3. Economy-Developing local, regional and national economies Transport-Activities associated with the moving of people and goods from one place to another, and systems for the provision of such movements Bridge - road-
4. Settlement-Building settlements, towns and cities Utilities-Activities associated with the provision of services, especially on a communal basis Building Bridges-
7. Governing-Governing Government and Administration-Activities associated with the governance of local areas, regions, the State and the nation, and the administration of public programs - includes both principled and corrupt activities. State government-
7. Governing-Governing Government and Administration-Activities associated with the governance of local areas, regions, the State and the nation, and the administration of public programs - includes both principled and corrupt activities. Developing roles for government - administering public roads and bridges-
7. Governing-Governing Government and Administration-Activities associated with the governance of local areas, regions, the State and the nation, and the administration of public programs - includes both principled and corrupt activities. Developing roles for government - building and operating public infrastructure-

Assessment of significance

SHR Criteria a)
[Historical significance]
Through the Bridge’s association with the expansion of the NSW road network, its ability to demonstrate historically important concepts such as the gradual acceptance of NSW people of American design ideas, and its association with Percy Allan, it has historical significance.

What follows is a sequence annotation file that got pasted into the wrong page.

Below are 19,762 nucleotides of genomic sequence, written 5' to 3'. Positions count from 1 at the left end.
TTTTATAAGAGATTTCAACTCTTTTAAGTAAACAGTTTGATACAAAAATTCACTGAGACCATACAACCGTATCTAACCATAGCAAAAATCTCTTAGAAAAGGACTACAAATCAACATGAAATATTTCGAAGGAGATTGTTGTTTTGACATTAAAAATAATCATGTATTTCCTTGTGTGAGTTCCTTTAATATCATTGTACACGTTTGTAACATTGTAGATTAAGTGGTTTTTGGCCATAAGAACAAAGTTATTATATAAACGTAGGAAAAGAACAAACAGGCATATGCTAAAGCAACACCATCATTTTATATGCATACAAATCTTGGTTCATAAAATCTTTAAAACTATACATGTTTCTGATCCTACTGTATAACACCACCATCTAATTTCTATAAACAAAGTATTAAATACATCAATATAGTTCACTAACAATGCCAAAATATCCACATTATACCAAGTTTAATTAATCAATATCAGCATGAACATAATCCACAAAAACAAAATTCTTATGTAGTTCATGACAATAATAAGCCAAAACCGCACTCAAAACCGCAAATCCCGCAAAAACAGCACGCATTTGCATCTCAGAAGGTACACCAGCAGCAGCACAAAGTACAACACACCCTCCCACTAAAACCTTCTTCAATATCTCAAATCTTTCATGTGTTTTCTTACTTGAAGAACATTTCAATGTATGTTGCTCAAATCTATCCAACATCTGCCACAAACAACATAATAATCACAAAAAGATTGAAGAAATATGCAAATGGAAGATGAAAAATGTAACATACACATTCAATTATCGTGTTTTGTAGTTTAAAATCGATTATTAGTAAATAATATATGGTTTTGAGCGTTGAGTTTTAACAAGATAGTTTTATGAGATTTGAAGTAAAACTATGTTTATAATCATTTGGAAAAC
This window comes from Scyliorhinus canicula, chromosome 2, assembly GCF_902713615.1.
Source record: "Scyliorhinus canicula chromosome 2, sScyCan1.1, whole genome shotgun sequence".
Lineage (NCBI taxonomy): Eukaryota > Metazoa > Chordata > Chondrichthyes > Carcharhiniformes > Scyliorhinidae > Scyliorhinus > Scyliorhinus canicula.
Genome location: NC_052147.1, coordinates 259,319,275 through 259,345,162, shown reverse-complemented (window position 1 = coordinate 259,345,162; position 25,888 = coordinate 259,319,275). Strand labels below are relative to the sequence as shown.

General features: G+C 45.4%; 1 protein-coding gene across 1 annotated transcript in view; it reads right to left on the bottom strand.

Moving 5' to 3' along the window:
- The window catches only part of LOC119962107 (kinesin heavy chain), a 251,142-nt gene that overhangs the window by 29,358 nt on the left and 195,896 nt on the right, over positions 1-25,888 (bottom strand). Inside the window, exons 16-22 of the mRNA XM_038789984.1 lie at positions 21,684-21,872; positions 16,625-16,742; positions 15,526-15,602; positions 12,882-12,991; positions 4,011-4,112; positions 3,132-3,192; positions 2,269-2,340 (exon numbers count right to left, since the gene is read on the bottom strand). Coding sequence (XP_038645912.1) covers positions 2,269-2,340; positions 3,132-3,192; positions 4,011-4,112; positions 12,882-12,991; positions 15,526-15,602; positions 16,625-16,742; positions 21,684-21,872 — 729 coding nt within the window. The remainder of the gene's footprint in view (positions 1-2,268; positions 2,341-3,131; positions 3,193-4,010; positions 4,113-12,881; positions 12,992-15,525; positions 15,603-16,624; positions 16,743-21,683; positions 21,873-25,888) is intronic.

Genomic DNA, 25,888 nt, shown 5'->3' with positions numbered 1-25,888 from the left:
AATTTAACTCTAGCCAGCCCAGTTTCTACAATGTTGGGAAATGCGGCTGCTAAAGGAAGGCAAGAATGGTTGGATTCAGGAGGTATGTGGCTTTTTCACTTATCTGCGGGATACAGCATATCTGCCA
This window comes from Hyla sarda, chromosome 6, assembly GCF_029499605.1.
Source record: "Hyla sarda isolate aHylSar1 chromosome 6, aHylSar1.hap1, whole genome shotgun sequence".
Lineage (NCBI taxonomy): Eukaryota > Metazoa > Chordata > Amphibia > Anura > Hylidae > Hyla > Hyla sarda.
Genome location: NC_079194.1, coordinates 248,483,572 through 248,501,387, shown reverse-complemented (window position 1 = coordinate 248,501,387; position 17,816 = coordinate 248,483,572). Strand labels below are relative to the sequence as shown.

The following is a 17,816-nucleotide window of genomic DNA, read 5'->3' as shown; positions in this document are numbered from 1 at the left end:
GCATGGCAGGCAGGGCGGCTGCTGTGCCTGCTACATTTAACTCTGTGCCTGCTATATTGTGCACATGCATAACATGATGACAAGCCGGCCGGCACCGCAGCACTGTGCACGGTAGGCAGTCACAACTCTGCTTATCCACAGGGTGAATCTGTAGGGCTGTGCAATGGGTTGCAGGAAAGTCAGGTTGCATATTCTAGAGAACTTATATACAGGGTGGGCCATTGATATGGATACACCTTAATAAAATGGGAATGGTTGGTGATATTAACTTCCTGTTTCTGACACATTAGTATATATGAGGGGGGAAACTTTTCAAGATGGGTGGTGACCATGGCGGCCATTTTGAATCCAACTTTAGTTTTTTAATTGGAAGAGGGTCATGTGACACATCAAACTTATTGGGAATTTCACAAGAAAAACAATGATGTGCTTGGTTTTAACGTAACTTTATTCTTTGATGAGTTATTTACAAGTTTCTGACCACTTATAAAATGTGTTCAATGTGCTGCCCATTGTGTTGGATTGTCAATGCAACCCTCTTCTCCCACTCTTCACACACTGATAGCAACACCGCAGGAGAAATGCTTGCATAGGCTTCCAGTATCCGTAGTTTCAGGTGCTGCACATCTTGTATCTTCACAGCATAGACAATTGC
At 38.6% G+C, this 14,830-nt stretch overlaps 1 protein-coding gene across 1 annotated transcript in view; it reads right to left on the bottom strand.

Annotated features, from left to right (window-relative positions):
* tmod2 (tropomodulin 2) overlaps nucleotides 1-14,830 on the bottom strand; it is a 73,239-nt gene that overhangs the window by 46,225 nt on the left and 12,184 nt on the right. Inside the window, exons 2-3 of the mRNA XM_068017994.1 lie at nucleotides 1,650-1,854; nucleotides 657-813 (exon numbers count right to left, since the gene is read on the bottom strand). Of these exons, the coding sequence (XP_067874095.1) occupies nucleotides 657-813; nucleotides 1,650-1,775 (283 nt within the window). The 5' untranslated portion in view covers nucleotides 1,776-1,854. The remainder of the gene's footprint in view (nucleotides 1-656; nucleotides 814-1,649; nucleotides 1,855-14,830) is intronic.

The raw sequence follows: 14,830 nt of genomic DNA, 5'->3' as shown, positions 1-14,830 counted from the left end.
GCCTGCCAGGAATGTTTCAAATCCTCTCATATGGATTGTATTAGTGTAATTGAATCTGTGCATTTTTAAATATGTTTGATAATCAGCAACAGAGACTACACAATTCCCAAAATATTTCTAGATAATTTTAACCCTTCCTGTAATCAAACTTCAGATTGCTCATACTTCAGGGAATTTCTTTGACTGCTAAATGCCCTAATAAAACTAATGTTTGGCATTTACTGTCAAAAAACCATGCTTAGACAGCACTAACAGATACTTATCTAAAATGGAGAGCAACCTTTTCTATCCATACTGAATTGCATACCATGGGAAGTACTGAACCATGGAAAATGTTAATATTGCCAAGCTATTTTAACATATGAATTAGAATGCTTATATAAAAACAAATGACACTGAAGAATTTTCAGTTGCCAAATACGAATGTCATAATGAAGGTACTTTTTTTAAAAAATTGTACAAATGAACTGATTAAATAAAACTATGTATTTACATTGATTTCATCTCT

The town of Morpeth was a historic Hunter River port. It remains an historic town and is well complemented by the Bridge.

By the standards of this criterion, Morpeth Bridge can be considered to be of state significance.
SHR Criteria b)
[Associative significance]
Morpeth Bridge represents the efforts and motivation of the local community to lobby for a series of permanent crossings on the road north from Morpeth to Hinton and beyond in the Lower Hunter Valley.
The bridge was built by S. McGill, whose construction teams were also responsible for building the nearby Dunmore Bridge at Woodville and Hinton Bridge, both of which are listed on the SHR.
Designed by Percy Allan who is regarded as one of Australia’s foremost bridge engineers being associated in the design and construction of 583 bridges during his 49 year career (1878-1927) in the NSW Department of Public Works.

By the standards of this criterion, Morpeth Bridge can be considered to be of state significance.
SHR Criteria c)
[Aesthetic significance]
The aesthetic significance of the Bridge is manifested in two ways; the first is the design and construction excellence that the Bridge exhibits and the second is its visual appeal including the relationship between the Bridge and its visual setting and the way that they complement each other.